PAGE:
I pretty much learned everything the hard way. The mag wheels I got for Christmas on my 16th birthday were put on with the lug nuts backwards. It developed an awkward lurching crunching motion while in 40mph traffic one day which moments later became a more serious problem. I backed that car right out of the ditch with three wheels and found the missing tire about 50 feet into the woods on the opposite side of the road. That incident alone has provided me with one of the best stories to tell while drunk and usually trumps everybody else's stories, except for Chris D., who also had an old Nova which he painted with house paint.

The interior wasn't an "interior" at all. It was really the inside of the exterior. No headliner, panels missing from the door, areas of the metal floorboards exposed --- oh, and the heater only worked in the summer. The radio had no knobs and the speaker cones were all punctured. It was a bench seat that had to be pushed back to make room for the aftermarket racing shifter that some previous owner installed in the middle of the floor. You could see the empty spot on the steering column where the "three-on-the-tree" handle used to be. With the seat forced all the way back you were basically driving it with arms and legs outstretched. It was like a massive chopper with a roof and a door. This unfortunately translated to absolutely no room in the backseat, a grave hindrance at the time.

I worked on that car quite a bit as a teen so the smell of grease and fuel are nostalgic to me now. I changed the oil in my '02 Subaru a while ago just to know I can still play around with a ratchet under a car. It was sublime to lie on cool concrete with 1000 pounds of dirty metal inches above my nose, watching the slick curve of oil glide silently through the air into the pan. A time to relax from the twisted effort and non-ergonomic straining involved in working with oil filters and frozen oil pan nuts. Pure nostalgia. I closed my eyes and imagined what it was like to be young again and build up a car that was part of your identity, your image.

So at that light, watching the Camaro drive away, really took me back. The smell of his exhaust was the biggest thing. He was burning pretty rich and it smelled beautiful. I felt like that line in Apocalypse Now when Robert Duvall said, "I love the smell of napalm in the morning. Smells like . . . Victory." And the sound, too. The moment he touched the gas pedal there was a split second stall as the engine went from an uneven loping idle to a smoother accelerating rhythm. I don't know what was in that Camaro but it was pretty big, the rear tires were huge and I could feel the engine vibrating its surroundings from inside my car as loud as I could hear it. I silently prayed he would open her up but he didn't.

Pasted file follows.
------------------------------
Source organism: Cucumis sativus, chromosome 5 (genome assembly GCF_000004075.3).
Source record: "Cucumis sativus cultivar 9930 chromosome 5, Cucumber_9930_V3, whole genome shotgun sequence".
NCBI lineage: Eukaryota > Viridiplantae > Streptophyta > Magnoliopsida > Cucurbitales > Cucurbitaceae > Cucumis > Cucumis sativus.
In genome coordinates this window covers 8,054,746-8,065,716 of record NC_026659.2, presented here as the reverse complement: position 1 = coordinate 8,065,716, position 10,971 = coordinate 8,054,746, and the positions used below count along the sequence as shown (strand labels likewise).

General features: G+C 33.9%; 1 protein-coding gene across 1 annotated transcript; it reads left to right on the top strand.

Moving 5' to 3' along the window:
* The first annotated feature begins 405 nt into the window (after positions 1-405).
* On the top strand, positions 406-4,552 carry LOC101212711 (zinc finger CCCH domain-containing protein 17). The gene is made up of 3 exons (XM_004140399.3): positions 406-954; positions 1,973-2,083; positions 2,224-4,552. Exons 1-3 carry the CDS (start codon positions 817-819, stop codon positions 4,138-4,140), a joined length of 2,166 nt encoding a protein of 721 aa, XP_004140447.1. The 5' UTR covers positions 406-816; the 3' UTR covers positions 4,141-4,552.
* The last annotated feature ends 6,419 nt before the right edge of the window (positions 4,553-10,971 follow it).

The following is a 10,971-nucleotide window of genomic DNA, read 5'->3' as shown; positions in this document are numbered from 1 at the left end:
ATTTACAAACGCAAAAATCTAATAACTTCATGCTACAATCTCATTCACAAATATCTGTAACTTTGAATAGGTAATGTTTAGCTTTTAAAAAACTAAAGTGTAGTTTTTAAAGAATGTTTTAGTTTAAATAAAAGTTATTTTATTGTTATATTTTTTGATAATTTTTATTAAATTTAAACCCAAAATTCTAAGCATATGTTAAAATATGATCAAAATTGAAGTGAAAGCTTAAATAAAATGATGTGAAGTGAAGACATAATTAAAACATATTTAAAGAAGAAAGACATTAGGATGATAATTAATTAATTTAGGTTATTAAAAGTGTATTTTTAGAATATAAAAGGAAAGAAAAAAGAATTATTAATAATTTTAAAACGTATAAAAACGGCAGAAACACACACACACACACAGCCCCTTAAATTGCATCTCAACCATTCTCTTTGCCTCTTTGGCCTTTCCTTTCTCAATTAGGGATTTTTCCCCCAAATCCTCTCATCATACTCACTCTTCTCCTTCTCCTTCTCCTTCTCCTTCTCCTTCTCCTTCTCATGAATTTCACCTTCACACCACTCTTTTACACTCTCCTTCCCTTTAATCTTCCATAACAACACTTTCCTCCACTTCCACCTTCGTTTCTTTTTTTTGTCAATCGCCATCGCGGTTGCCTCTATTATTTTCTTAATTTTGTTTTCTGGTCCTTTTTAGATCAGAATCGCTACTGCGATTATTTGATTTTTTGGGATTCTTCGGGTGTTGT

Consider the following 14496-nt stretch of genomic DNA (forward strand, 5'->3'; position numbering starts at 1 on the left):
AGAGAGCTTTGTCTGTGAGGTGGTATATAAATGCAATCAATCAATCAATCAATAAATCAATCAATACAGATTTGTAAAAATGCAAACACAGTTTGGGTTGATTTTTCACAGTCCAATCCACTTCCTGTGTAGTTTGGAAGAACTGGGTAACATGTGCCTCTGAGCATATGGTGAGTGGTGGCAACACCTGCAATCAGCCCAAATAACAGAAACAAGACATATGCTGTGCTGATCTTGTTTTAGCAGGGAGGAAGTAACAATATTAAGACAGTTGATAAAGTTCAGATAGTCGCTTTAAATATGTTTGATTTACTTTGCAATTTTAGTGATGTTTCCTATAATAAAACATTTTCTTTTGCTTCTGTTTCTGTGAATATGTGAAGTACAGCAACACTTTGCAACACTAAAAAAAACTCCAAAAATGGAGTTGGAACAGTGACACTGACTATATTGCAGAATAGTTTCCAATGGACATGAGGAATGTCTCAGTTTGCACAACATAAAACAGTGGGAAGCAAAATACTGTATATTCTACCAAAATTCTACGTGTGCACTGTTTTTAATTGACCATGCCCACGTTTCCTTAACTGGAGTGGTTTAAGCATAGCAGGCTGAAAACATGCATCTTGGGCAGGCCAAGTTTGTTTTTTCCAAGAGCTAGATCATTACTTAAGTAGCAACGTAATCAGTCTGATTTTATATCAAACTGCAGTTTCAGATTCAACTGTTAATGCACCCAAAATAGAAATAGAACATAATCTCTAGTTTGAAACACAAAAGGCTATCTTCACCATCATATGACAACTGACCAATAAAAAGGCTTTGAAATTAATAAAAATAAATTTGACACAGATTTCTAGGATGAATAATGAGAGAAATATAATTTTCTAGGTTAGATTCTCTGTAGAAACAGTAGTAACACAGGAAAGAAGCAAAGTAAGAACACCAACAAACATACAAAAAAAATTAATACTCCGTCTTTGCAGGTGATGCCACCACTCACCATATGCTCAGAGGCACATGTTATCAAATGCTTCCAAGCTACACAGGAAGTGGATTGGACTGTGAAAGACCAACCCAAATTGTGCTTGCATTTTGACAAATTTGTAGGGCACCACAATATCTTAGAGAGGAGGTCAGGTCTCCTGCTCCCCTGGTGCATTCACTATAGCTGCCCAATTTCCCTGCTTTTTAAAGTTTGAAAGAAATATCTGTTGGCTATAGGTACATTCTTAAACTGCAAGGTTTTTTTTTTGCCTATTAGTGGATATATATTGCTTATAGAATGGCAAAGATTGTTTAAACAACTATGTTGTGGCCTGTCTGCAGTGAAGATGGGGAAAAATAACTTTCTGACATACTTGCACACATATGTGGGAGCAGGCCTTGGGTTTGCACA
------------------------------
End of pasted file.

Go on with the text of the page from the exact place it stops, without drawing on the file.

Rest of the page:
Watching his car move, smelling it, and hearing it was just too much. A hundred memories of the Nova flooded into my head and I suddenly wished I hadn't sold her for a year abroad in college. I wished I was gripping the wheel of my Nova after having just replaced some part I never had even heard of before, nervously wondering if it will work while I drove it. I wished I was on my way to a friend's house to show him what I did, to take him for a ride. I wished I had the ability to drop a huge blast of horsepower and noise on society at a moments notice. It was like walking around with a loaded shotgun. I wished I was sitting at a light and toying with the idea of mashing the pedal into the floorboard when it turned green and scaring the crap out of other motorists with unbridled rude adrenaline seething tire screaming engine roaring HORSEPOWER.

I am now one of those guys who stares longingly at powerful cars from the window of a minivan. The driver may think I'm a sucker. Maybe I am, maybe I'm not. Maybe I'll eventually get another one maybe I won't. I figure there is a time for people to pursue hobbies like that, and maybe I'll get back into it.

My wife, staring at the car, said something that probably was a little prophetic.

"It would be fun if you made that your hobby again." Sure would. Maybe I will, maybe I won't, but at least I know I had the cajones to go out and buy a muscle car at age 15 for 600 dollars and drive it like a bat out of hell.

At least I have that.

(Photo Credit)
Thanks for posting this and to your friend for writing it.

Its amazing how a series of events - mostly good - can lead you away from something that is in your blood like the auto hobby. I'm much like that guy - except my first car (that has memories like this one) was a 1970 Buick Skylark. I got it when I was 17 and drove it for a little over 4 years. Every day. Through the winter.

Now, 7 years later, I've sold that car, bought a much nicer (faster, better running) car, and sold that as well to help fund my wife's college education.

The good thing is, I'm still young and nieve enough to believe that it will happen again in the relatively near future. So I've got hope and haven't yet turned to the guy that stares at the old cars longingly. I'm just the guy that reads stories like this and can almost smell the hot rubber and engine so associated with cars of that generation.

So, thanks.
Great story Ace, lots there I didn't know about the legendary Nova.
Thank you for taking us all back again.